Early in the morning coffee is taken mostly to awaken. During the day coffee is taken more for conviviality (17%) and relaxation (34%) rather than for stimulation (14%); only 7% take coffee to cope with stress (Harris Research Centre, 1996). Support for this comes from a study done by Hofer et al. (1993) in which 120 students were put on a strict abstinence regimen, after which they received caffeine during 12 complete days. Although caffeine abstinence caused moderate and transient withdrawal effects, there was no so-called titration of caffeine, that is, coffee consumers did not consume more when the coffee contained less caffeine. Apparently, caffeine itself is a minor reason for coffee consumption, although the studies by Hughes' team repeatedly show that abstained coffee drinkers prefer caffeinated coffee above decaffeinated coffee (Hughes et al., 1995).
These motives to drink coffee, essentially all of a positive nature, imply that the disturbing effects of coffee on sleep are confounded by other aspects. Illustrative of this view is research by De Groen et al. (1993), who studied snoring and anxiety dreams in 98 veterans from World War II. Fifty-five of them suffered from current posttraumatic stress disorder. The outcome showed that the association between snoring and anxiety dreams was independent of many factors that were expected to be related, one of which was coffee consumption. A comparable study was done in 14,800 male twins, born between 1939 and 1995, who served the army in Vietnam between 1964 and 1975 (Fabsitz et al., 1997). Responses were collected from 8870 men on the frequency of their sleep problems as reported on the Jenkins sleep questionnaire, which inventories the prevalence of at least one sleep problem per month. Sixty-seven percent of the respondents awoke often, 61.5% awoke tired or worn out, 48.1% experienced trouble falling asleep, and 48.6% awoke early. It appeared that of the 11 conditions inventoried, coffee consumption of at least eight cups per day vs. up to seven cups per day was related only to awaking tired (odds ration [OR] 1.32), while heavy alcohol use and type A behavior were associated with a higher risk for all sleep problems. The conclusion was that a number of the risk factors associated with these sleep problems came from lifestyle characteristics or stress.
The same conclusion can be drawn from a study of locomotive engineers and their spouses (Dekker et al., 1993). Twenty-seven engineers who were working irregular work schedules and their spouses completed daily logs for 30 d. These logs were divided into workdays and nonwork-days. Workday sleep length was significantly shorter than nonworkday sleep length for both subject groups. The number of cups of coffee consumed on workdays was higher (2.75 cups per day) than on nonworking days (2.17 cups per day), but only for the locomotive engineers. The authors concluded that increased coffee consumption was correlated with longer sleep latency, increased negative mood, and decreased positive mood on both work and nonwork days. Driving a locomotive is a taxing task that demands continuous vigilance; the stress of this combined with the frequent intake of coffee to compensate for this stress may have caused this decrease in sleep quality and feelings of well-being.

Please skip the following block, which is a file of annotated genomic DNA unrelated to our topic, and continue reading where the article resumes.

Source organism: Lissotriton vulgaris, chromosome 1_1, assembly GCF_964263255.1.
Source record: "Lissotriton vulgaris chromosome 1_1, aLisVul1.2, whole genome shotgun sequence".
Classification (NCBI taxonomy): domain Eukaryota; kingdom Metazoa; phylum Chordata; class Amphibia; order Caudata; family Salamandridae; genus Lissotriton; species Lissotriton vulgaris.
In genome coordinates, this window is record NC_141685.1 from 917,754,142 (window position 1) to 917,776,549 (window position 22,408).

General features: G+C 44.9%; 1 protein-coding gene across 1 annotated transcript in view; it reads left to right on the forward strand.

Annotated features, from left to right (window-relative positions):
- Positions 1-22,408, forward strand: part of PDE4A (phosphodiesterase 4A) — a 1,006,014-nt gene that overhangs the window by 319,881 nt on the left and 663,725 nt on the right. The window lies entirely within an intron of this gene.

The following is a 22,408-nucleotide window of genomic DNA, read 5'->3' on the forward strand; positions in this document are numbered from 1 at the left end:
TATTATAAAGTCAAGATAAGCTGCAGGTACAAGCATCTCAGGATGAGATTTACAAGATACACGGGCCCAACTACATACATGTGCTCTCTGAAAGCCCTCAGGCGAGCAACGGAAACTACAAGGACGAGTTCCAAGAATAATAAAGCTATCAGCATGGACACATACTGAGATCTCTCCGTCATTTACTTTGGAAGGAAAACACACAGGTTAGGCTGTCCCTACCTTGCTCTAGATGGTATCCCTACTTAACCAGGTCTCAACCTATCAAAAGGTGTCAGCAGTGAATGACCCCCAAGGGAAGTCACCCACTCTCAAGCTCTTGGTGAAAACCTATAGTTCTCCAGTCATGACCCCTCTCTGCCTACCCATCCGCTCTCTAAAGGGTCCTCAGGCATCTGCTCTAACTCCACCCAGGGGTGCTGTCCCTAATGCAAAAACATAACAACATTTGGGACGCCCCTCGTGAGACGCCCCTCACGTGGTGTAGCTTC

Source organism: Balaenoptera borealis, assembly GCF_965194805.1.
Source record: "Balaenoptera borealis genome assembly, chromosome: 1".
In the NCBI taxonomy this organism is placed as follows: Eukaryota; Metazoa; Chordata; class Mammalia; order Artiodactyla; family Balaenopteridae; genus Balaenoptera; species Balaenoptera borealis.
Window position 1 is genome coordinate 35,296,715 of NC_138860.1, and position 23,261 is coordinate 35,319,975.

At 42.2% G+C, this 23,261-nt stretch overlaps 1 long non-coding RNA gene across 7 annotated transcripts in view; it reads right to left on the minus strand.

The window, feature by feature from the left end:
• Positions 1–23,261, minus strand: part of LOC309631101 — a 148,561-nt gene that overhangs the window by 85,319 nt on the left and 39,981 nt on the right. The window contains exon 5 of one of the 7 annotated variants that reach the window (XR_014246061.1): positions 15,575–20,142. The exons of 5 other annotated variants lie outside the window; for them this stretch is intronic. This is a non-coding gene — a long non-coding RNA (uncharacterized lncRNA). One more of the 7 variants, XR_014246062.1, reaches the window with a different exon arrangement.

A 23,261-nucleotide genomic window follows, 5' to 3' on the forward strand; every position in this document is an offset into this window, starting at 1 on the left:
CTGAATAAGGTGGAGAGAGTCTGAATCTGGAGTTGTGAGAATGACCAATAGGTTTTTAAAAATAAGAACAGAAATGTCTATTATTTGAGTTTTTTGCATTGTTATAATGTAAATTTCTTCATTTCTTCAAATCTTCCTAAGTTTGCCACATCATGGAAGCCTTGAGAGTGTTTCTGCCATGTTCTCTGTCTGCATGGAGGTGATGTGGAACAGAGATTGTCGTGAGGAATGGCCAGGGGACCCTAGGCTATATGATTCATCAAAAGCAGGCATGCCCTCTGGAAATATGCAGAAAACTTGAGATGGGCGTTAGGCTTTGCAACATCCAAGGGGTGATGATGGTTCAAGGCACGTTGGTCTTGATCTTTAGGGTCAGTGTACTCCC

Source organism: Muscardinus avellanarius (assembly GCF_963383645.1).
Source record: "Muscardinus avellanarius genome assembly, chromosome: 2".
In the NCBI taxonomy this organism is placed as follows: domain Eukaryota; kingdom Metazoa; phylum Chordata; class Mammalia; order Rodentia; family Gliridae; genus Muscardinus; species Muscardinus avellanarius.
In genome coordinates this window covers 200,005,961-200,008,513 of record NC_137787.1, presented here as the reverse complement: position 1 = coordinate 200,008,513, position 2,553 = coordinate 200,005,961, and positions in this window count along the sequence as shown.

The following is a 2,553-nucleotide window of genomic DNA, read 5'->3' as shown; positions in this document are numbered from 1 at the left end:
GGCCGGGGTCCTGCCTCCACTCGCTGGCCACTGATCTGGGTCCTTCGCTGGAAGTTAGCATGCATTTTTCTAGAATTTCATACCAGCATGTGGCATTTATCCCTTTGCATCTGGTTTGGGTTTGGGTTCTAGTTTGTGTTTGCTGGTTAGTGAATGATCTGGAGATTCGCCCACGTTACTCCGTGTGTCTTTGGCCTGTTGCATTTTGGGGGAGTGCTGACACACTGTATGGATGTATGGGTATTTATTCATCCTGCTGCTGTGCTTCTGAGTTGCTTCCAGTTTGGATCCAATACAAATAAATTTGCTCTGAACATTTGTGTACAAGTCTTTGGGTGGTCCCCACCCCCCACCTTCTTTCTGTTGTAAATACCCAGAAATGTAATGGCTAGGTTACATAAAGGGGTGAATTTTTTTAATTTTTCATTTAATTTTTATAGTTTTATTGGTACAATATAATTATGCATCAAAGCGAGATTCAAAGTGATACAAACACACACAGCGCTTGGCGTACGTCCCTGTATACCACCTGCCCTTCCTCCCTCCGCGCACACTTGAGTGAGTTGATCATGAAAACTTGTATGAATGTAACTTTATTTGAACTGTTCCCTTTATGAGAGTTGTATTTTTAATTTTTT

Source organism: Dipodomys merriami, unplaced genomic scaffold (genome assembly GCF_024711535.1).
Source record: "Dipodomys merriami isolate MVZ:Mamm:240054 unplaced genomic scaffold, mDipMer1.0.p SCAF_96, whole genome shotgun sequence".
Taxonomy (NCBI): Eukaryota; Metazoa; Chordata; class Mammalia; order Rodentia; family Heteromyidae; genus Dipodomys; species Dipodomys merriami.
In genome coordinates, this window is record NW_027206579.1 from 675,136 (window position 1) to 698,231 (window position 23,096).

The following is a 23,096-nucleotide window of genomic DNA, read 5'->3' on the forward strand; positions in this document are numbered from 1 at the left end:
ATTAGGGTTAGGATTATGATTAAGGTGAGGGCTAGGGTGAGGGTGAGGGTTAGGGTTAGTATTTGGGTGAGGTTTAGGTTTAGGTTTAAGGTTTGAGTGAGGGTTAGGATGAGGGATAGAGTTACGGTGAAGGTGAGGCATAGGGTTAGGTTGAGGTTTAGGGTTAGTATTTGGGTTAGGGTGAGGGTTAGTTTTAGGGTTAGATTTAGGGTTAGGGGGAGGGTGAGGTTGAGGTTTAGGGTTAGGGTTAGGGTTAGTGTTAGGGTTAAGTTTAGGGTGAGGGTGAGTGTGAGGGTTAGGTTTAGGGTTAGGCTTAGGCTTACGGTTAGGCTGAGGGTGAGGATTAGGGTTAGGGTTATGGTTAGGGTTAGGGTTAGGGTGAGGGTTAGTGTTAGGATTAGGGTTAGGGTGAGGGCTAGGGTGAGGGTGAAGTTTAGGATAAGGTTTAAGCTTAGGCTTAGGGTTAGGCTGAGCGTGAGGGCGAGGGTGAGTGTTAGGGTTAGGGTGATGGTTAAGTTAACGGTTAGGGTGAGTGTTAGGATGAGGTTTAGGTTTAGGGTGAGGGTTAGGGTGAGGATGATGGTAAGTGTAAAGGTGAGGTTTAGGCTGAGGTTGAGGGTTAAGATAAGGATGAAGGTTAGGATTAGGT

The same conclusion may apply to a study by Ohayon et al. (1997), who researched the prevalence of snoring and breathing pauses during sleep in 2894 women and 2078 men aged 15 to 100 years, a representative sample of the U.K. population. Forty-five percent of this sample reported snoring regularly, which was associated with the male sex, aged 25 years or more, and consuming at least 6 cups/d (OR 1.4, p < .002). Since snoring was also associated with obesity, daytime sleepiness or naps, nighttime awakenings, and smoking, it could be that, as found in the former studies, an inadequate lifestyle was the causal factor of the sleep-related problems, and not caffeine itself.
The same line of reasoning goes for the restless legs syndrome and periodic limb movement disorder (PLMD), two other sleep-impairing disorders. Cross-sectional studies in the U.K., Spain, Italy, Portugal, and Germany among 18,980 subjects, 15 to 100 years old, revealed that caffeine intake was not associated with restless legs syndrome, although it was with PLMD (Ohayon and Roth, 2002). The specific factors associated with PLMD included being a shift or night worker, snoring, daily caffeine intake, use of hypnotics, and stress.
Depression may lead to bad sleep, but stress is not always the causative factor. Chang et al. (1997) followed 1053 men in a prospective study to assess the relationship between self-reported sleep disturbance and subsequent clinical depression and psychiatric distress over a median follow-up period of 34 years. The relative risk for depression was greater for those who reported a bad sleep at the start of the follow-up period. Coffee, however, had no influence. In this case, sleep disturbances reflected a vulnerability for depression, since even after resolution of the depressive period, sleep EEG abnormalities remained. It is unlikely that coffee as a mood enhancer and cognitive stimulant has anything to do with a genetic predisposition to vulnerability for bad sleep and depression.
Although these results may shed light on studies reporting impaired sleep quality due to caffeine intake, they may only count for those who use sedative hypnotics, which may hinder a refreshing sleep.
In general, it can be said that coffee drinking is often associated with a cluster of factors that are representative of a stressful and risky lifestyle. It is these factors that might be responsible for certain sleep-wake problems, and not coffee.
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